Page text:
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Unleaded fuel confirmed as contamination in Duri bores

Ross Briggs spoke to media on the site of the drill. Picture: Geoff Dunn

Testing of groundwater bores at Duri has confirmed the contamination was unleaded fuel.

In the month since the NSW Environmental Protection Authority notified Tamworth Regional Council of fuel contamination, testing has been undertaken and two underground fuel tanks on a Duri property were emptied soon after.

One contained unleaded fuel and one had diesel fuel. Water from a number of bores in the affected area has test results showing the presence of unleaded fuel.

Council's manager of compliance, Ross Briggs, said staff members have visited the owners of bores in the affected area to advise them about the contamination.

“It has been explained to them that due to time it takes between when a sample is taken and the analysis taking place, it is possible for contamination to move to areas previously unaffected,” he said.

“Water samples are sent to Sydney for analysis and have a two day turn around, even when they are requested as being urgent. “


Mr Briggs said Council again asks all owners of bores in the affected area to stop pumping water from them with the aim of preventing the spread of the contamination.

“It is understood that some bores are directly attached to households for toilet flushing,” he said.

“At this time this use is allowable because stopping this use will require re-plumbing and significant alteration to the pipework.

“The main message that we would like understood by bore owners is that if you are pumping large amounts of water it is possible it may draw contamination towards your bore and move the groundwater contamination towards your property.”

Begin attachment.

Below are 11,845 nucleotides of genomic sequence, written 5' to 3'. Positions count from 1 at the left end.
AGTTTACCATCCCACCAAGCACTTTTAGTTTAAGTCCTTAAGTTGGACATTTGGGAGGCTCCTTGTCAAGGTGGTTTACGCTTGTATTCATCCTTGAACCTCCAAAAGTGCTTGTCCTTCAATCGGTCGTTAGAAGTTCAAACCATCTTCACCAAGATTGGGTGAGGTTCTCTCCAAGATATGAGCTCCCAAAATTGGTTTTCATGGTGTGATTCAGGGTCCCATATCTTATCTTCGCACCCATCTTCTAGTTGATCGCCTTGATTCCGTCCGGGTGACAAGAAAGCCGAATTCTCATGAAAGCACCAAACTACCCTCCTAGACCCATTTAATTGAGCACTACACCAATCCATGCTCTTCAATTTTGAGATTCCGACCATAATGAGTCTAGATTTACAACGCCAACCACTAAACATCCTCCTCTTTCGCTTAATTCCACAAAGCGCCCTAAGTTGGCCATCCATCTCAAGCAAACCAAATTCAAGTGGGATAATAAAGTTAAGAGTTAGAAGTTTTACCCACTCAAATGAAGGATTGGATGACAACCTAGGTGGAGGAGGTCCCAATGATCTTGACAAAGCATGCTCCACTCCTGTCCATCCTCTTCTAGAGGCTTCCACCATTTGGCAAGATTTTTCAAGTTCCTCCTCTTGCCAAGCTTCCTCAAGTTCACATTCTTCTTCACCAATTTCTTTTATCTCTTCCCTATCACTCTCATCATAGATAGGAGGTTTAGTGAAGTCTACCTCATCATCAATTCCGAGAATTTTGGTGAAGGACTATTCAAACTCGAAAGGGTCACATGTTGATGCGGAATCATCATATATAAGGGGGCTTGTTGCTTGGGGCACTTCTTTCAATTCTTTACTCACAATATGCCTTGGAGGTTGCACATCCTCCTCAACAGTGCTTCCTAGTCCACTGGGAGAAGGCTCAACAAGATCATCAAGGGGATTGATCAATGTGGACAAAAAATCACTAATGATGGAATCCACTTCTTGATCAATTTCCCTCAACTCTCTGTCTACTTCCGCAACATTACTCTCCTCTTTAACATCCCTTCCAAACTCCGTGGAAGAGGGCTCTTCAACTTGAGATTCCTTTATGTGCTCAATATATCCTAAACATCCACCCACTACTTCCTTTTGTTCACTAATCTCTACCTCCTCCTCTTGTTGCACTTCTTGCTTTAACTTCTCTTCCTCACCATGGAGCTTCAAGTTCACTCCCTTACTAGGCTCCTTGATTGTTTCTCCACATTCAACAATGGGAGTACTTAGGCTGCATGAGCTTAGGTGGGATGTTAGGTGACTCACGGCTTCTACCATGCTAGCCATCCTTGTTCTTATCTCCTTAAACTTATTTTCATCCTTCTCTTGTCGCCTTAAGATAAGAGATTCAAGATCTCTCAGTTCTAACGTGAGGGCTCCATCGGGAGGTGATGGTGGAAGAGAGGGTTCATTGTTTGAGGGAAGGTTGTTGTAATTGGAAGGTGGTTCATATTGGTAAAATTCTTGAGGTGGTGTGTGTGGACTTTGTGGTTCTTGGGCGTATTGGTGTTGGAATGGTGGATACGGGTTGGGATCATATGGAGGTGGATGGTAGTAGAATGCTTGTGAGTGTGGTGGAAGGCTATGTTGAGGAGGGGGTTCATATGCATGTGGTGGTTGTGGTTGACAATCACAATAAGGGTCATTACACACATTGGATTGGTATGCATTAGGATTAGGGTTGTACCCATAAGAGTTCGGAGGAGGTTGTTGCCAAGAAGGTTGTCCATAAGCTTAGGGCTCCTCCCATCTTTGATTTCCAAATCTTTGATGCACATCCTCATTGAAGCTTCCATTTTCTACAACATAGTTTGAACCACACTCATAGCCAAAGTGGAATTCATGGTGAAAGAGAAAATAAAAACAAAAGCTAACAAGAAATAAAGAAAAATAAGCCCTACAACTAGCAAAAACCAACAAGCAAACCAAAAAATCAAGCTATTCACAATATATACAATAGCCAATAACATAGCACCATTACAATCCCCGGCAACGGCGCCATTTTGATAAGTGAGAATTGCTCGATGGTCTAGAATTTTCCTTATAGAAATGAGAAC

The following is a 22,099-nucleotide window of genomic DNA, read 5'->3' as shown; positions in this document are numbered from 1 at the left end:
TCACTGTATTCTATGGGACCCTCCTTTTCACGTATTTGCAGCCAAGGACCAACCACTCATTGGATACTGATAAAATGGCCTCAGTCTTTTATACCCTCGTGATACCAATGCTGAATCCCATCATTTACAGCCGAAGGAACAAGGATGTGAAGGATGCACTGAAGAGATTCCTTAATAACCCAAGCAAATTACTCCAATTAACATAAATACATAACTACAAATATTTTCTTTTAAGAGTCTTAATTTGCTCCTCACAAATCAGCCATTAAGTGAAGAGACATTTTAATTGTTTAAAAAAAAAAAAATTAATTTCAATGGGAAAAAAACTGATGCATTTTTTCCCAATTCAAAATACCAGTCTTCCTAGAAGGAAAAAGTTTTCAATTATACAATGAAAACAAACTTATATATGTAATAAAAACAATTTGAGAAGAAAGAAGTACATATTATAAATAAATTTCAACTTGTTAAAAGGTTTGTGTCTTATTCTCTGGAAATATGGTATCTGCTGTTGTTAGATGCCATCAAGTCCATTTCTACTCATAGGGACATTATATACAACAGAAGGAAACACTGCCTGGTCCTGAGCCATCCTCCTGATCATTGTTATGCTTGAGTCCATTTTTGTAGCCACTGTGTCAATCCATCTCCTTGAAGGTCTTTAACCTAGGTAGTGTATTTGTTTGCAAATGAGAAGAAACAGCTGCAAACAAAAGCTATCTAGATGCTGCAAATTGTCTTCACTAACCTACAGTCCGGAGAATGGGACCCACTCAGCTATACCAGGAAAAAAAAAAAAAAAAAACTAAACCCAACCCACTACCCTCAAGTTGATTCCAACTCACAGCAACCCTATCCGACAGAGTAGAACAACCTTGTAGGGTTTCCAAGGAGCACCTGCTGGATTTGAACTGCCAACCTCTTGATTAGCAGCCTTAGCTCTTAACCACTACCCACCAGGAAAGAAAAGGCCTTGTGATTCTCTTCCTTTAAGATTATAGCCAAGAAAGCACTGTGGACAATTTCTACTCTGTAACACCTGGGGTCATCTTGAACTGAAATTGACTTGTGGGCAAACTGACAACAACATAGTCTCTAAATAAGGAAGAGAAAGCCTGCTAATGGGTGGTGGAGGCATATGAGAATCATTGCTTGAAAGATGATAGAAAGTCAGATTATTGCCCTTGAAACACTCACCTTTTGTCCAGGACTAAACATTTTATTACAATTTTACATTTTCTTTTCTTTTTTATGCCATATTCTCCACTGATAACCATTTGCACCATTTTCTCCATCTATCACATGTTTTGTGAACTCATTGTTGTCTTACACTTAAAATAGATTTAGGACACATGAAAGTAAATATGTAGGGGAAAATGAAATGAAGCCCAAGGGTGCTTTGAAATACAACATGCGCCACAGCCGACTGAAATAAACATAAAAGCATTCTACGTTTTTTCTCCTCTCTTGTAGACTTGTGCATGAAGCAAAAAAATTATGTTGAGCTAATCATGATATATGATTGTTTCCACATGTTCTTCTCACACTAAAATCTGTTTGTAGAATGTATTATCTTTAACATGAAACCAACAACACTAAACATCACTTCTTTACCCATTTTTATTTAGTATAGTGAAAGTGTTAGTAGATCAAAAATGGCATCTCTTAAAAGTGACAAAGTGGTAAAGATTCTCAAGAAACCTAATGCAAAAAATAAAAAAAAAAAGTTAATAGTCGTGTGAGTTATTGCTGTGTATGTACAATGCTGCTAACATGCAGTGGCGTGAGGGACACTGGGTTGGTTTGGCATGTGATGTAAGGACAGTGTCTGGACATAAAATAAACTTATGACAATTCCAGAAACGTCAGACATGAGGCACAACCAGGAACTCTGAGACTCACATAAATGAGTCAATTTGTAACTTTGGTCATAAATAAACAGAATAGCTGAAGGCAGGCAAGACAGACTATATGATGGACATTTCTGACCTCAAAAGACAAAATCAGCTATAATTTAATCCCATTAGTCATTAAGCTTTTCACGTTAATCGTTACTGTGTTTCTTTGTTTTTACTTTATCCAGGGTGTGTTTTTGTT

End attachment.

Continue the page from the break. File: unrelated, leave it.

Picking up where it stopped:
Current test results are revealing a continued reduction in the level of contamination, which indicates the source of the fuel is no longer present.

Council has provided water to several property owners who relied on their bore to water stock.

At this stage, residents have advised council they have adequate water in their household rainwater tanks to provide water for drinking as well as their hygiene needs.

Mr Briggs said work is currently underway at the property where the source of the contamination is located.

This includes having a drilling rig on site drilling boreholes for water samples to determine the depth of the contamination.

A specialist environmental consultant will assess the results and determine the best way to move forward with remediating the groundwater. Council will provide a further update to the community once it has advice from the consultant.

With the start of the school year this week, council assured the community that the Duri Public School water supply (bore water tank) has been tested and the tank has been isolated from the groundwater supply.

There was no contamination found in the bore tank at the school, but as a precaution, the tank has been disconnected from the groundwater supply.

“Council appreciates the cooperation and understanding of Duri residents as we work with them and other agencies on solutions to the contamination,” Mr Briggs said.

“The health and wellbeing of residents will continue to be our top priority and we are working closely with the EPA and NSW Health to manage the contamination.

“We will pass new information directly to residents as soon as we have any updates. We have also encouraged anyone with any concerns them to call us on 6767 5555.”

Council is continuing to work closely with the NSW Environmental Protection Authority and NSW Health to manage the issue.

Further updates will be provided when more information is available.

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